The Play House Theatre, who were performing Tapestry until the Covid-19 interruption, said in August 2020 that it was not their role ‘to refer participants… our counterterrorism work (is) a safeguarding issue and not a political issue’.

Prevent’s ‘Trojan Horse’

It is hard to imagine with all this attention that the extremists supposedly haunting our schools could evade capture. But in 2014 the media rushed to reveal an anonymous letter detailing how Islamic extremists planned to take over Birmingham schools in the ‘Trojan Horse’ plot. The moral panic generated four inquiries, including one by the Department of Education headed by Peter Clarke, former head of the Metropolitan Police’s counter-terrorism division.

If the might of British journalism rushed at this scandal with the investigative common sense of a tadpole, the subsequent debunking of the plot seemed to interest few of them. Fortunately, it caught the attention of socially-engaged theatre company Lung, whose verbatim drama Trojan Horse, not funded by Prevent, drew on more than 200 interviews and many reports to reconstruct an attack on Muslims by journalists and politicians that traumatised a school and terrified a community. It was one of the most exciting shows at the 2018 Edinburgh festival, where it won the Amnesty International award and came third in The List magazine’s aggregation of critics’ top-rated shows.

Given its success, there was an expectation that the Birmingham Rep, with three performance spaces, would be eager to stage the voices of their traumatised community in a play co-authored by someone born in Birmingham. However, Lung’s academic advisor John Holmwood reports that the Rep felt itself ‘unable to book the Trojan Horse play because it had commissioned theatre workshops to schools as part of the Prevent agenda’.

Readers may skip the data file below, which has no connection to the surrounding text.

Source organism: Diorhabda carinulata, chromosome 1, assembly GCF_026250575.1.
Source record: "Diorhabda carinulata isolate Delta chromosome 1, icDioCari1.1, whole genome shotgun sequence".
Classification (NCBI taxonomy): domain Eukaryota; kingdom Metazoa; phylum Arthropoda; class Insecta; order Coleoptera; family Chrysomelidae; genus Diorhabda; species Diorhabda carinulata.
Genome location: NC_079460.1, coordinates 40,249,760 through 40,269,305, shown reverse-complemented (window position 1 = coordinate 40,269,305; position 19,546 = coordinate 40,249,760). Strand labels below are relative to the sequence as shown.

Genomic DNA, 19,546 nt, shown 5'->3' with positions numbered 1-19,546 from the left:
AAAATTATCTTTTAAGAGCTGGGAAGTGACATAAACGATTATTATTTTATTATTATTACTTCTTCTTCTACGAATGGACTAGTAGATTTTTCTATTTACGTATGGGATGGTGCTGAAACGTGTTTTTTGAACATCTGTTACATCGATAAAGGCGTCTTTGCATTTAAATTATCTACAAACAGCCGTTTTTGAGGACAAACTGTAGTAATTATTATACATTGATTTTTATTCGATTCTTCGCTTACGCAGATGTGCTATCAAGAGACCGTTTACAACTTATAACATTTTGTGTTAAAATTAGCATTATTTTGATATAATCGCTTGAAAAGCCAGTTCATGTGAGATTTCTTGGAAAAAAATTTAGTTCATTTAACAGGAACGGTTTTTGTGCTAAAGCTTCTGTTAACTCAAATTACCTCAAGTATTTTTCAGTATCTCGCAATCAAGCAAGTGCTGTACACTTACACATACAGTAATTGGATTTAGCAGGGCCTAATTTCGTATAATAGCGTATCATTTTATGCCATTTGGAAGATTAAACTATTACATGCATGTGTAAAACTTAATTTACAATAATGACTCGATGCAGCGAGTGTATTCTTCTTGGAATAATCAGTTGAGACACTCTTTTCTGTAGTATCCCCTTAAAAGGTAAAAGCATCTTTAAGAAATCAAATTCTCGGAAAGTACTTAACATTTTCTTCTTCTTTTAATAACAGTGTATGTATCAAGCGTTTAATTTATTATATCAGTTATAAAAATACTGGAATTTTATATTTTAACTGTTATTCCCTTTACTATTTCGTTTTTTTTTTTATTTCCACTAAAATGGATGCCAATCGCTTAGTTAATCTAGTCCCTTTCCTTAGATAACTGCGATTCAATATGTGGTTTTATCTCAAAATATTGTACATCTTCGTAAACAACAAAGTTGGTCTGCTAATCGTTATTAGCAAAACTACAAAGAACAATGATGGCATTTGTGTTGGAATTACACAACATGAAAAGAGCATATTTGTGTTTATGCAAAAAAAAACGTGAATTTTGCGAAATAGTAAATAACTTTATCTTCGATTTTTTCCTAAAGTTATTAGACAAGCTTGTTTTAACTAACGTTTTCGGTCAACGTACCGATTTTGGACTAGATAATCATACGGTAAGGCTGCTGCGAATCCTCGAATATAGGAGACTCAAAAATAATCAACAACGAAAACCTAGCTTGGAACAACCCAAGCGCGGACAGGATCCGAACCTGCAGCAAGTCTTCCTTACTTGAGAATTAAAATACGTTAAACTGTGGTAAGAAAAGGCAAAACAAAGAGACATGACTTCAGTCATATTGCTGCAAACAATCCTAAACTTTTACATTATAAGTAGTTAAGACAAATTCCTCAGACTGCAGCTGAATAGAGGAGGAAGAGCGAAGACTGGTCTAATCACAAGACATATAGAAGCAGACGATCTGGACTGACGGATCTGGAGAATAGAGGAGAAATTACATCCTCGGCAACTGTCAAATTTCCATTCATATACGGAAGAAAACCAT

Instead, the Rep brought to Birmingham the ridiculous play Meek about a future religious fundamentalist government in Scandinavia that executes someone for singing. In the critics’ listing that placed Trojan Horse third, Meek slunk in at 1,310th. But its slight story of a faraway brutal religious extremism would fit better with the Prevent agenda than one that challenged institutional prejudice against Muslims. The Rep was running with the persecutors not with the persecuted.

They are not the only ones. The media regularly reinforces negative stereotypes about Muslims. The UK elects a prime minister who calls women wearing the burka letterboxes. The head of Ofsted complains about girls wearing a hijab in school. Is it any wonder, that between 2017 and 2018 police figures show a 40 per cent rise in religious hate crime?

Prevent funding is a slippery slope that may begin with good intentions but ends by censoring good theatre. Theatre should resist its temptations and join with others in challenging that prejudice.

Keith McKenna is a theatre reviewer and political activist based in London. This article originally appeared in Issue #230, ‘Struggles for Truth’, published December 2020